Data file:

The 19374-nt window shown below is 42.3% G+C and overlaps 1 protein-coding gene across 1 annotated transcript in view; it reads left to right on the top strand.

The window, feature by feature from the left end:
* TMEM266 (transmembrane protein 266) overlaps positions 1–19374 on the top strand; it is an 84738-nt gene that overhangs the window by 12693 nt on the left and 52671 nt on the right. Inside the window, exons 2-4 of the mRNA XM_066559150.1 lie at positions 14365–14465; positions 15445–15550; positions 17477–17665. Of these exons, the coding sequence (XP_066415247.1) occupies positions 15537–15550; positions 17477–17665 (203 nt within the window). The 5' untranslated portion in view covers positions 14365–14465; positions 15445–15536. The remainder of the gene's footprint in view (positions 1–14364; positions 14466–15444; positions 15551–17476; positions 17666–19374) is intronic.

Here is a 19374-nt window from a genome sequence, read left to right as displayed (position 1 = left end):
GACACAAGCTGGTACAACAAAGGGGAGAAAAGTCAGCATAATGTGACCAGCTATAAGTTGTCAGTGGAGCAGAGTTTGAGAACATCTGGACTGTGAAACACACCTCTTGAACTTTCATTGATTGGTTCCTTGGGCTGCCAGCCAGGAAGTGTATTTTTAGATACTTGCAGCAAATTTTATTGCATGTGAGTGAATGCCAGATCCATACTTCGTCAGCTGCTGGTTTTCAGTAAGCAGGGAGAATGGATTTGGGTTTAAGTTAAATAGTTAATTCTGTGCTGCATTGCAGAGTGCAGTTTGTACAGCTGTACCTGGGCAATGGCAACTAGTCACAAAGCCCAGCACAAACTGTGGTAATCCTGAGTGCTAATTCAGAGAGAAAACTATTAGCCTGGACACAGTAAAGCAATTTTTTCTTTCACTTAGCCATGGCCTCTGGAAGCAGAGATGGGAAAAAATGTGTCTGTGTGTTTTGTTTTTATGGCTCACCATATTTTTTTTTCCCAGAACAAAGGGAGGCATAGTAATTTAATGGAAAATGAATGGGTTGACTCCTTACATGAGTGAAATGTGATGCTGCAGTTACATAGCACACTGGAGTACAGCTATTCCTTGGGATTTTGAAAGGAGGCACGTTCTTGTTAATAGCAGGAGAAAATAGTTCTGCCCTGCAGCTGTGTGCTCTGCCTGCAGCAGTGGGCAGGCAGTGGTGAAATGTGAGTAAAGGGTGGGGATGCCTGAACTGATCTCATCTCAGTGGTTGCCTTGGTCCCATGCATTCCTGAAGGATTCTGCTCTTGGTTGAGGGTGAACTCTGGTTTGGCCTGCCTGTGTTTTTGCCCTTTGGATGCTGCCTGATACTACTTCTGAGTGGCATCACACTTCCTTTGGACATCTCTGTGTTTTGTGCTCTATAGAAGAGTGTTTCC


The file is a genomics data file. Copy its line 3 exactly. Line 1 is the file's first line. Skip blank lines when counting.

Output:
* TMEM266 (transmembrane protein 266) overlaps positions 1–19374 on the top strand; it is an 84738-nt gene that overhangs the window by 12693 nt on the left and 52671 nt on the right. Inside the window, exons 2-4 of the mRNA XM_066559150.1 lie at positions 14365–14465; positions 15445–15550; positions 17477–17665. Of these exons, the coding sequence (XP_066415247.1) occupies positions 15537–15550; positions 17477–17665 (203 nt within the window). The 5' untranslated portion in view covers positions 14365–14465; positions 15445–15536. The remainder of the gene's footprint in view (positions 1–14364; positions 14466–15444; positions 15551–17476; positions 17666–19374) is intronic.